Handshakes make a huge difference

Logan Raschke, News Editor

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What everyone says is true. A handshake really does make a big difference in communication.

In my advanced composition class, we discussed how a firm handshake affects a person’s interview assessment.

Studies show that interviewers perceive those with firm handshakes to have extraverted characteristics and those with less firm handshakes to have anxious or nervous characteristics.

Interviewers tend to favor those with the extraverted characteristics, so these people typically receive more positive assessments post-interview.

The study also found a distinct gender bias.

Women tend to have less firm handshakes than men, according to the study. This could be because handshaking has historically been a male-male method of introduction and communication.

In fact, handshaking began with knights—they shook hands to show they meant each other no harm and did not have their weapons sheathed for combat.

Women shaking hands is actually a pretty modern thing. Just about 40-50 years ago, it was seen as too manly of an exchange for women. It was awkward, to say the least, for a woman to shake hands with others back then.

So it makes sense that women would tend to have less powerful handshakes than men considering their experience is less advanced.

Something else the study found, though, is that women in general have better nonverbal communication skills. This also comes down to history.

Women have been silenced historically. It wasn’t until 1919 women had the right to vote.

Women still needed to communicate, though. How do you communicate if you can’t talk? Well, you communicate without talking.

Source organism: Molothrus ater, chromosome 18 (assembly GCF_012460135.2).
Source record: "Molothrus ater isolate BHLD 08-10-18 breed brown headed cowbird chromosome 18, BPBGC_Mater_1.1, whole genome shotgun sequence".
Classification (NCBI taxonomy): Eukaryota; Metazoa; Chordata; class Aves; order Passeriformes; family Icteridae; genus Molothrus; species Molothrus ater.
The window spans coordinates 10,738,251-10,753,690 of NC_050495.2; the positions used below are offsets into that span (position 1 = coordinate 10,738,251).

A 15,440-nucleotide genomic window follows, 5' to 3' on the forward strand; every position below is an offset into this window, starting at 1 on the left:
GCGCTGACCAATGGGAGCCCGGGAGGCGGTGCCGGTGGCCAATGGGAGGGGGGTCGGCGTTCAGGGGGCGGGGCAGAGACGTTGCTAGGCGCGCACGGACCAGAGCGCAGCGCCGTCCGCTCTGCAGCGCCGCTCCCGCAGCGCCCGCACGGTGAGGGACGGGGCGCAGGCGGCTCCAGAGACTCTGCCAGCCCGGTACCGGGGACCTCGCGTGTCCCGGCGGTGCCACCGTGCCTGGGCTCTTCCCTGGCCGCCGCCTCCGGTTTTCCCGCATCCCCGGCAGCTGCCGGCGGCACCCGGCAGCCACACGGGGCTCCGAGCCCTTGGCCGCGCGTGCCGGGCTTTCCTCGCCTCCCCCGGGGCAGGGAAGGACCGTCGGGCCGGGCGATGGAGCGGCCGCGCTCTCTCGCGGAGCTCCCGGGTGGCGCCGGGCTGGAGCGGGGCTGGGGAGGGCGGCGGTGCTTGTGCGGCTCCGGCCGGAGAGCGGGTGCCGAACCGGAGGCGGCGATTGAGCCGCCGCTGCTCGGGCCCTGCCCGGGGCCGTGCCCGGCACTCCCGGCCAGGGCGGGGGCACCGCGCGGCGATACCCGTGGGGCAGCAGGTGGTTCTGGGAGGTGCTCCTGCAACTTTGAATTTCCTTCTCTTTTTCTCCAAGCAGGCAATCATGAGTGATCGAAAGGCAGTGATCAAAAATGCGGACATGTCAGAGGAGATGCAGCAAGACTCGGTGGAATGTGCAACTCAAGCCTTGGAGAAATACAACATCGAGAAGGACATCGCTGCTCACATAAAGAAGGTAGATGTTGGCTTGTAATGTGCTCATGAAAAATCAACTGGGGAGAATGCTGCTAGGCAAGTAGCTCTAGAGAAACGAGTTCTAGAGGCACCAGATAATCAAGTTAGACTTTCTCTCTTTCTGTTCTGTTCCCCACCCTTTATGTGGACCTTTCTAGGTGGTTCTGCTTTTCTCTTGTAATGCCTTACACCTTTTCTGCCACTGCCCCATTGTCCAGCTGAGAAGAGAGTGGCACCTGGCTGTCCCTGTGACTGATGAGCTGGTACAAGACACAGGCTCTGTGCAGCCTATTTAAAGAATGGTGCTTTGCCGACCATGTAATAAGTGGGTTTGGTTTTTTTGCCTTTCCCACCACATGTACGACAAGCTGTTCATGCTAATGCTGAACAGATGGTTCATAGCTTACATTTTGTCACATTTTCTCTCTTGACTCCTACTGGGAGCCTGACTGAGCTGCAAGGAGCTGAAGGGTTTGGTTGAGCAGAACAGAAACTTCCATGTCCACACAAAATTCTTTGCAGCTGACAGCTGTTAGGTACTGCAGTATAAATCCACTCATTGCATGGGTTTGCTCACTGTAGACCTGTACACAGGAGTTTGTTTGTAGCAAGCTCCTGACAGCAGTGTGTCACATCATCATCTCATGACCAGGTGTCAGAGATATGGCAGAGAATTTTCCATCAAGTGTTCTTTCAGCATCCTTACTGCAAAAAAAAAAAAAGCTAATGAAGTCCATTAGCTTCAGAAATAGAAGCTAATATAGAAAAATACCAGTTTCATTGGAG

That sounds like an oxymoron, but it really isn’t. Women got very good at communicating with others nonverbally because remaining silent was a societal norm in the U.S. for a very long time.

Interviewers tend to pay very special attention to the nonverbal communication of the interviewees, too.

The study also found that women whose handshakes are just as strong or stronger than men’s firm handshakes actually tend to do better in the assessment.

So in this case, women may actually have the upper HAND (I’m making it extremely obvious here that I consciously made a pun).

So we’ve learned a little bit about the effectiveness of handshakes now. Basically, they give off cues to the interviewer that hint at an interviewee’s personality. The firmer the handshake, typically the better the assessment.

People still don’t know how to give good handshakes, though.

This doesn’t work for everyone, but people can still practice handshaking.

Just find a friend, try to remain serious and shake hands. I personally think it would be difficult to do that, though. Shaking hands with a professional peer is too in the moment for me.

I would personally recommend going to Career Services.

Career Services hosts mock interviews with students. Handshaking, albeit kind of an odd topic of discussion, is still one that professionals in Career Services would be more than happy to address with students.

Logan Raschke is a junior journalism major. She can be reached at 581-2812 or at [email protected].